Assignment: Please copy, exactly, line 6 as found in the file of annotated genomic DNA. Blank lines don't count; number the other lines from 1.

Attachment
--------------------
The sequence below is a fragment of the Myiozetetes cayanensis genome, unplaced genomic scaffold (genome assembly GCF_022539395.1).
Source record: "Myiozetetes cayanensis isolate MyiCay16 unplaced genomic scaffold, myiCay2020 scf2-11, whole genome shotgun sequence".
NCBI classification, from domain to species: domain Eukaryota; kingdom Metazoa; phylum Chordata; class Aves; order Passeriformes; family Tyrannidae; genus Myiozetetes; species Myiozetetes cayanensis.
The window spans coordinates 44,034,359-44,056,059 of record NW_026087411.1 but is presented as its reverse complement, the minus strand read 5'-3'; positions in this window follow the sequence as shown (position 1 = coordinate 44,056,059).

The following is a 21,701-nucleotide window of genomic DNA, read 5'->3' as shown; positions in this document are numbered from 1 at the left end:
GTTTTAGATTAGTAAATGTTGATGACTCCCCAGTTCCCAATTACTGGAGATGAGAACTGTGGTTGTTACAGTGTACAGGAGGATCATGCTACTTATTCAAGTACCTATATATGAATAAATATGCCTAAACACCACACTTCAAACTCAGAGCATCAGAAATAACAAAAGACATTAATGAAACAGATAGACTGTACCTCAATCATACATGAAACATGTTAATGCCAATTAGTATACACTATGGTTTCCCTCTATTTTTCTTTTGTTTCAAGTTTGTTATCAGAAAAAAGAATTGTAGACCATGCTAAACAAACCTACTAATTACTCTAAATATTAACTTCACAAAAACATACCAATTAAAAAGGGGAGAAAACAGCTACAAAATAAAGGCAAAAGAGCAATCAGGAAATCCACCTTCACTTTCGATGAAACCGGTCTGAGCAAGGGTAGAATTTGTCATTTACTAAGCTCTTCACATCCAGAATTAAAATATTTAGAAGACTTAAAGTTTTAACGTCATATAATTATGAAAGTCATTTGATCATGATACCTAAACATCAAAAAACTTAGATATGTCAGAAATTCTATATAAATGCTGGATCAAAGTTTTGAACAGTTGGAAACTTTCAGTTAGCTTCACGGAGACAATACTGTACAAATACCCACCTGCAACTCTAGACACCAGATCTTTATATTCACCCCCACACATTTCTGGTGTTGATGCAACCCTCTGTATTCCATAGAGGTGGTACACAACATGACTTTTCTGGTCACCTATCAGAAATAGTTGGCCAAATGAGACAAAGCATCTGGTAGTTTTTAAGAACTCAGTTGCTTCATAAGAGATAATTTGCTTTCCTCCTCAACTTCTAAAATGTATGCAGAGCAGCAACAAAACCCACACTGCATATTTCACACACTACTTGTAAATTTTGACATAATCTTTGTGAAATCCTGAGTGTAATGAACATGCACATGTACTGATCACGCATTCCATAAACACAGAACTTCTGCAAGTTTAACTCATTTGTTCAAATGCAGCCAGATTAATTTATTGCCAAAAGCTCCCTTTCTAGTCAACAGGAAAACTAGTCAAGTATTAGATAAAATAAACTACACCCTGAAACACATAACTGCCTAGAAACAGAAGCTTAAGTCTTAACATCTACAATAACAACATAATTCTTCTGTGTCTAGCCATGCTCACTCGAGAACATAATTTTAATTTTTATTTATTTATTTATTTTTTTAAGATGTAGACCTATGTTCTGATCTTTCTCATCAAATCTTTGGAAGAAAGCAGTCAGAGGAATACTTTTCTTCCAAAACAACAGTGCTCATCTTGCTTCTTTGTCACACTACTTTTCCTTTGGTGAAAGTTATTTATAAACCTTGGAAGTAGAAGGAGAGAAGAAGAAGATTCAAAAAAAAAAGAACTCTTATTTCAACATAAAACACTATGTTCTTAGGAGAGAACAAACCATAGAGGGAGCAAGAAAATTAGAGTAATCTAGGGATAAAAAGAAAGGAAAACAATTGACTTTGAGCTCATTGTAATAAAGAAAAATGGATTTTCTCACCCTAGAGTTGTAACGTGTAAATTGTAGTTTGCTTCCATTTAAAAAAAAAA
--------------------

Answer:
GTTTTAGATTAGTAAATGTTGATGACTCCCCAGTTCCCAATTACTGGAGATGAGAACTGTGGTTGTTACAGTGTACAGGAGGATCATGCTACTTATTCAAGTACCTATATATGAATAAATATGCCTAAACACCACACTTCAAACTCAGAGCATCAGAAATAACAAAAGACATTAATGAAACAGATAGACTGTACCTCAATCATACATGAAACATGTTAATGCCAATTAGTATACACTATGGTTTCCCTCTATTTTTCTTTTGTTTCAAGTTTGTTATCAGAAAAAAGAATTGTAGACCATGCTAAACAAACCTACTAATTACTCTAAATATTAACTTCACAAAAACATACCAATTAAAAAGGGGAGAAAACAGCTACAAAATAAAGGCAAAAGAGCAATCAGGAAATCCACCTTCACTTTCGATGAAACCGGTCTGAGCAAGGGTAGAATTTGTCATTTACTAAGCTCTTCACATCCAGAATTAAAATATTTAGAAGACTTAAAGTTTTAACGTCATATAATTATGAAAGTCATTTGATCATGATACCTAAACATCAAAAAACTTAGATATGTCAGAAATTCTATATAAATGCTGGATCAAAGTTTTGAACAGTTGGAAACTTTCAGTTAGCTTCACGGAGACAATACTGTACAAATACCCACCTGCAACTCTAGACACCAGATCTTTATATTCACCCCCACACATTTCTGGTGTTGATGCAACCCTCTGTATTCCATAGAGGTGGTACACAACATGACTTTTCTGGTCACCTATCAGAAATAGTTGGCCAAATGAGACAAAGCATCTGGTAGTTTTTAAGAACTCAGTTGCTTCATAAGAGATAATTTGCTTTCCTCCTCAACTTCTAAAATGTATGCAGAGCAGCAACAAAACCCACACTGCATATTTCACACACTACTTGTAAATTTTGACATAATCTTTGTGAAATCCTGAGTGTAATGAACATGCACATGTACTGATCACGCATTCCATAAACACAGAACTTCTGCAAGTTTAACTCATTTGTTCAAATGCAGCCAGATTAATTTATTGCCAAAAGCTCCCTTTCTAGTCAACAGGAAAACTAGTCAAGTATTAGATAAAATAAACTACACCCTGAAACACATAACTGCCTAGAAACAGAAGCTTAAGTCTTAACATCTACAATAACAACATAATTCTTCTGTGTCTAGCCATGCTCACTCGAGAACATAATTTTAATTTTTATTTATTTATTTATTTTTTTAAGATGTAGACCTATGTTCTGATCTTTCTCATCAAATCTTTGGAAGAAAGCAGTCAGAGGAATACTTTTCTTCCAAAACAACAGTGCTCATCTTGCTTCTTTGTCACACTACTTTTCCTTTGGTGAAAGTTATTTATAAACCTTGGAAGTAGAAGGAGAGAAGAAGAAGATTCAAAAAAAAAAGAACTCTTATTTCAACATAAAACACTATGTTCTTAGGAGAGAACAAACCATAGAGGGAGCAAGAAAATTAGAGTAATCTAGGGATAAAAAGAAAGGAAAACAATTGACTTTGAGCTCATTGTAATAAAGAAAAATGGATTTTCTCACCCTAGAGTTGTAACGTGTAAATTGTAGTTTGCTTCCATTTAAAAAAAAAA